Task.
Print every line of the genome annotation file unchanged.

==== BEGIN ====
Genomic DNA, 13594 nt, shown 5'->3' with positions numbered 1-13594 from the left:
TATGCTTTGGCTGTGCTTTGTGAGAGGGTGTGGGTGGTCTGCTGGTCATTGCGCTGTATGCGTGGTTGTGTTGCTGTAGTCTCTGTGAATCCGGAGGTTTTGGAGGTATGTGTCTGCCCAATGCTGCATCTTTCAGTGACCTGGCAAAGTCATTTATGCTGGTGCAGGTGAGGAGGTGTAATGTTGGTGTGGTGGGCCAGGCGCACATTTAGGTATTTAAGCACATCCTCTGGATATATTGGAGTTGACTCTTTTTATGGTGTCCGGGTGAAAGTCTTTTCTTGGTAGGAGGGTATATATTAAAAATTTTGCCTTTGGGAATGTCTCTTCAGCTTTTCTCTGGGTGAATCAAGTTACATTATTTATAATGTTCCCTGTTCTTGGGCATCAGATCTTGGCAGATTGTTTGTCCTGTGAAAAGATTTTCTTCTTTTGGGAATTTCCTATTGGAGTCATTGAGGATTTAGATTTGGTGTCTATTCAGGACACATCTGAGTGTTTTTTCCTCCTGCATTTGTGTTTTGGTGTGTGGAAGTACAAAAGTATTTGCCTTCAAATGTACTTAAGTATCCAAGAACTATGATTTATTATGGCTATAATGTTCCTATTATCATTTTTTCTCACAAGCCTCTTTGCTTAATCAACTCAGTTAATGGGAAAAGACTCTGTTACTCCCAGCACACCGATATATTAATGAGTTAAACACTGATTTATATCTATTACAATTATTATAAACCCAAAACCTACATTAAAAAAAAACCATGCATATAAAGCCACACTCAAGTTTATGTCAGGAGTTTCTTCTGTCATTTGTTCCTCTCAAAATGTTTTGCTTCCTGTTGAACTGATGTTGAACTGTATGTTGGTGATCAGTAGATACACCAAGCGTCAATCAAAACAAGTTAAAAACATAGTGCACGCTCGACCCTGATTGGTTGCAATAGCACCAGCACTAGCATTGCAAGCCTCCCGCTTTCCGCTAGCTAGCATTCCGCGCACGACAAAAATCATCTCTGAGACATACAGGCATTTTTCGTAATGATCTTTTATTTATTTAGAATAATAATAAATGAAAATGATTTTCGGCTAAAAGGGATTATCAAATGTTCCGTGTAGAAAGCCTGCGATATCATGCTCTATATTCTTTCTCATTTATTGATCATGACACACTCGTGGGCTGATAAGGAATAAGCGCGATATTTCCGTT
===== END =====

Genomic DNA, 13594 nt, shown 5'->3' with positions numbered 1-13594 from the left:
TATGCTTTGGCTGTGCTTTGTGAGAGGGTGTGGGTGGTCTGCTGGTCATTGCGCTGTATGCGTGGTTGTGTTGCTGTAGTCTCTGTGAATCCGGAGGTTTTGGAGGTATGTGTCTGCCCAATGCTGCATCTTTCAGTGACCTGGCAAAGTCATTTATGCTGGTGCAGGTGAGGAGGTGTAATGTTGGTGTGGTGGGCCAGGCGCACATTTAGGTATTTAAGCACATCCTCTGGATATATTGGAGTTGACTCTTTTTATGGTGTCCGGGTGAAAGTCTTTTCTTGGTAGGAGGGTATATATTAAAAATTTTGCCTTTGGGAATGTCTCTTCAGCTTTTCTCTGGGTGAATCAAGTTACATTATTTATAATGTTCCCTGTTCTTGGGCATCAGATCTTGGCAGATTGTTTGTCCTGTGAAAAGATTTTCTTCTTTTGGGAATTTCCTATTGGAGTCATTGAGGATTTAGATTTGGTGTCTATTCAGGACACATCTGAGTGTTTTTTCCTCCTGCATTTGTGTTTTGGTGTGTGGAAGTACAAAAGTATTTGCCTTCAAATGTACTTAAGTATCCAAGAACTATGATTTATTATGGCTATAATGTTCCTATTATCATTTTTTCTCACAAGCCTCTTTGCTTAATCAACTCAGTTAATGGGAAAAGACTCTGTTACTCCCAGCACACCGATATATTAATGAGTTAAACACTGATTTATATCTATTACAATTATTATAAACCCAAAACCTACATTAAAAAAAAACCATGCATATAAAGCCACACTCAAGTTTATGTCAGGAGTTTCTTCTGTCATTTGTTCCTCTCAAAATGTTTTGCTTCCTGTTGAACTGATGTTGAACTGTATGTTGGTGATCAGTAGATACACCAAGCGTCAATCAAAACAAGTTAAAAACATAGTGCACGCTCGACCCTGATTGGTTGCAATAGCACCAGCACTAGCATTGCAAGCCTCCCGCTTTCCGCTAGCTAGCATTCCGCGCACGACAAAAATCATCTCTGAGACATACAGGCATTTTTCGTAATGATCTTTTATTTATTTAGAATAATAATAAATGAAAATGATTTTCGGCTAAAAGGGATTATCAAATGTTCCGTGTAGAAAGCCTGCGATATCATGCTCTATATTCTTTCTCATTTATTGATCATGACACACTCGTGGGCTGATAAGGAATAAGCGCGATATTTCCGTT